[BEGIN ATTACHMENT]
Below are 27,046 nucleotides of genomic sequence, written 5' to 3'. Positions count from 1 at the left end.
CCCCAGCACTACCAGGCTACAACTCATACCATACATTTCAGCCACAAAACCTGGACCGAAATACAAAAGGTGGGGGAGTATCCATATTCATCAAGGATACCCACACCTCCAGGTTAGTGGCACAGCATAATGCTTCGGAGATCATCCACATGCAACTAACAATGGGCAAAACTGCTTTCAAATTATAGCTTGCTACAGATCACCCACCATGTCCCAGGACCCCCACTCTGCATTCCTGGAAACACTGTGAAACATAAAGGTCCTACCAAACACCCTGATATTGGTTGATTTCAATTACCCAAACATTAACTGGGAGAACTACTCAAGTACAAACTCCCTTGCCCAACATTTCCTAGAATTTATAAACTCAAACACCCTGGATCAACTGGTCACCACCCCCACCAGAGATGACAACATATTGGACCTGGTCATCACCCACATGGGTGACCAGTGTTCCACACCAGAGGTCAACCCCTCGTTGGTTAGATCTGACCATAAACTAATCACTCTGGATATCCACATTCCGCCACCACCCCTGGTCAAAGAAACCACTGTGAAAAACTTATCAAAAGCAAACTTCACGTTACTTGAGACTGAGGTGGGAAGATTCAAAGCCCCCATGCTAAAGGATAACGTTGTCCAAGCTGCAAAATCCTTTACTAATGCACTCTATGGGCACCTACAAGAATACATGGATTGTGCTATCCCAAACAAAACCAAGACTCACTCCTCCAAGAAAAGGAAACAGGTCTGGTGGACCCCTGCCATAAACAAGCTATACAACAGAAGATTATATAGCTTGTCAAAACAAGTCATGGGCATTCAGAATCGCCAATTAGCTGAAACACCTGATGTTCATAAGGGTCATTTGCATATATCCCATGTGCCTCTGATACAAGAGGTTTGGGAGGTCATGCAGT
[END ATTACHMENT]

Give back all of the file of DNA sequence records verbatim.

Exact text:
Below are 27,046 nucleotides of genomic sequence, written 5' to 3'. Positions count from 1 at the left end.
CCCCAGCACTACCAGGCTACAACTCATACCATACATTTCAGCCACAAAACCTGGACCGAAATACAAAAGGTGGGGGAGTATCCATATTCATCAAGGATACCCACACCTCCAGGTTAGTGGCACAGCATAATGCTTCGGAGATCATCCACATGCAACTAACAATGGGCAAAACTGCTTTCAAATTATAGCTTGCTACAGATCACCCACCATGTCCCAGGACCCCCACTCTGCATTCCTGGAAACACTGTGAAACATAAAGGTCCTACCAAACACCCTGATATTGGTTGATTTCAATTACCCAAACATTAACTGGGAGAACTACTCAAGTACAAACTCCCTTGCCCAACATTTCCTAGAATTTATAAACTCAAACACCCTGGATCAACTGGTCACCACCCCCACCAGAGATGACAACATATTGGACCTGGTCATCACCCACATGGGTGACCAGTGTTCCACACCAGAGGTCAACCCCTCGTTGGTTAGATCTGACCATAAACTAATCACTCTGGATATCCACATTCCGCCACCACCCCTGGTCAAAGAAACCACTGTGAAAAACTTATCAAAAGCAAACTTCACGTTACTTGAGACTGAGGTGGGAAGATTCAAAGCCCCCATGCTAAAGGATAACGTTGTCCAAGCTGCAAAATCCTTTACTAATGCACTCTATGGGCACCTACAAGAATACATGGATTGTGCTATCCCAAACAAAACCAAGACTCACTCCTCCAAGAAAAGGAAACAGGTCTGGTGGACCCCTGCCATAAACAAGCTATACAACAGAAGATTATATAGCTTGTCAAAACAAGTCATGGGCATTCAGAATCGCCAATTAGCTGAAACACCTGATGTTCATAAGGGTCATTTGCATATATCCCATGTGCCTCTGATACAAGAGGTTTGGGAGGTCATGCAGT